Steve Chapman

If it were a crime to venture onto Capitol Hill to reveal yourself as a self-absorbed liar with an inability to admit mistakes, there would be tumbleweeds blowing through the vacant halls of Congress. Fortunately for members of the legislative branch, that is not a crime. Unless your name is Roger Clemens.

The eccentric baseball legend is not one to let people disparage him without a forceful response, any more than he was one to let batters crowd the plate without retaliation. A couple of years ago, after being accused of using performance-enhancing drugs, he voluntarily appeared before a House committee to heap scorn on the charge.

His denial was not very convincing, since other witnesses -- notably longtime teammate Andy Pettitte -- had given statements contradicting him. He was repeatedly reminded by skeptical interrogators that he was under oath. Democratic Chairman Henry Waxman and ranking Republican Tom Davis joined together afterward to advise the Justice Department that "significant questions have been raised about Mr. Clemens' truthfulness."

But never mind if anyone believed him, or if his alleged dissembling made any difference on anything. Federal prosecutors got him indicted for perjury, and he faces trial on charges that carry penalties of up to 30 years in prison.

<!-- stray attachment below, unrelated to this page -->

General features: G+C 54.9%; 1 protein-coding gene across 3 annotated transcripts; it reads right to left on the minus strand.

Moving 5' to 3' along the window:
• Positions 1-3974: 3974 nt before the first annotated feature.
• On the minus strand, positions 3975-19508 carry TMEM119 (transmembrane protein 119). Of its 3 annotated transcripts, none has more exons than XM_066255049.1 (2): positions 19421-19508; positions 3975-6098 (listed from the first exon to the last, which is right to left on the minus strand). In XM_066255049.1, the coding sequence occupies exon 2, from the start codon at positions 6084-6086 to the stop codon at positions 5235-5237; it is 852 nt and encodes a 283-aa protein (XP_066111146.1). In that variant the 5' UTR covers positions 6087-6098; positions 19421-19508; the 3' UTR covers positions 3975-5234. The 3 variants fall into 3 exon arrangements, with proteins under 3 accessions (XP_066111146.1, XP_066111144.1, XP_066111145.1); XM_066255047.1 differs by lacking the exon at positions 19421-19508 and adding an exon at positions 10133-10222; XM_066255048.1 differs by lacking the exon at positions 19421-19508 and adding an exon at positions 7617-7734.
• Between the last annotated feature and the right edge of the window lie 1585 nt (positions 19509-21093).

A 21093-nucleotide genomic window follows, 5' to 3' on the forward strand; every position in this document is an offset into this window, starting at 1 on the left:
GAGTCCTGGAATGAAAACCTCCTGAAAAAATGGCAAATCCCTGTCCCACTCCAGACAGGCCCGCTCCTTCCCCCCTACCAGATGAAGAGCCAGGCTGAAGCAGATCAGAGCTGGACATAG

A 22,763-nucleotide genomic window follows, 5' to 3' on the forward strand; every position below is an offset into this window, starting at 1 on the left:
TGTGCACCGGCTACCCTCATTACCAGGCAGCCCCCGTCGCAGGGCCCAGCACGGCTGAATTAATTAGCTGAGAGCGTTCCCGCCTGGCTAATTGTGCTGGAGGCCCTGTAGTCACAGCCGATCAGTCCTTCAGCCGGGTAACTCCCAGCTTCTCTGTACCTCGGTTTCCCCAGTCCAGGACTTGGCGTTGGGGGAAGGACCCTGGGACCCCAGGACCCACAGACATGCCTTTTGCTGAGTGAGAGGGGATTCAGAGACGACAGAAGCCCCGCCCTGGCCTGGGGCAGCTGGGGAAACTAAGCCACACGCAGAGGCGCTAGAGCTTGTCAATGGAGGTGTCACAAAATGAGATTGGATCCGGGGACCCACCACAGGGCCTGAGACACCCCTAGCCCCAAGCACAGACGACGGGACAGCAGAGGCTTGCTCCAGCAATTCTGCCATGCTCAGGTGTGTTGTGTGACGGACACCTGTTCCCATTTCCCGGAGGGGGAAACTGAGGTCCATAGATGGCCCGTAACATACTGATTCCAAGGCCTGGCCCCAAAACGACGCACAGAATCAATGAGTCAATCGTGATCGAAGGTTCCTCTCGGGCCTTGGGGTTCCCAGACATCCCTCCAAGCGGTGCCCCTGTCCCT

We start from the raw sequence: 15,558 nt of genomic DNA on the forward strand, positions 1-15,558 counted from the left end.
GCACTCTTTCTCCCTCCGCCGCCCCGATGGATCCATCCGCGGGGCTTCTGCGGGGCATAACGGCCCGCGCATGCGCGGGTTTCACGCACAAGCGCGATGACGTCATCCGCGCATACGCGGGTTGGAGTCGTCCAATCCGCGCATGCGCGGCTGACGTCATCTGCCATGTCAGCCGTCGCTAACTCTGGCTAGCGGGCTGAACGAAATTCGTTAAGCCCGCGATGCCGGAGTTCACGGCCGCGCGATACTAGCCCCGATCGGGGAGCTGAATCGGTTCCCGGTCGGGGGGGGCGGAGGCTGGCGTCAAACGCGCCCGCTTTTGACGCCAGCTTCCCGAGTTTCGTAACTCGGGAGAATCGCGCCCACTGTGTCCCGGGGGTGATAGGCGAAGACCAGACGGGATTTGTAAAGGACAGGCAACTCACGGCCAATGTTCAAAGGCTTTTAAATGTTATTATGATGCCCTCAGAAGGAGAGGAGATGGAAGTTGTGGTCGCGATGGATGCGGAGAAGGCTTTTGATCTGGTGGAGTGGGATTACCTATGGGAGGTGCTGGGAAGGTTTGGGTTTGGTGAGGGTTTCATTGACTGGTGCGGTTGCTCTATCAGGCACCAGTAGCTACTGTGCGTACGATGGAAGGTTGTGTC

It's possible to imagine less worthy uses of prosecutorial resources, but not many. Indictments for perjury unaccompanied by other criminal charges are rare, usually employed only when a statute of limitations makes it impossible to prosecute the accused for more significant felonies.

The Rocket, for some reason, is not charged with violating federal law by possessing or using illegal substances. He is charged merely with lying to members of Congress.

Members of Congress, of course, have been known to lie to their constituents and to each other, without fear of going to prison. And it's hard to see what would be lost if Clemens' sworn denial were written off as a risible burst of hot air.

United States attorneys face a nearly endless array of mischief and mayhem. Because of limited resources, they cannot prosecute everyone who breaks the law. Yet those in charge of prosecutions for the nation's capital chose to give priority to an offender who presents no threat to public safety and whose real crime was to disrespect a powerful group of elected officials.

"It's hard for me to see the federal interest in prosecuting Clemens in this kind of case," says Ron Safer, a former assistant U.S. attorney. "Cases that are worthy of prosecution are turned down every day because the federal interest is insufficient."

Steve Chapman

Steve Chapman is a columnist and editorial writer for the Chicago Tribune.

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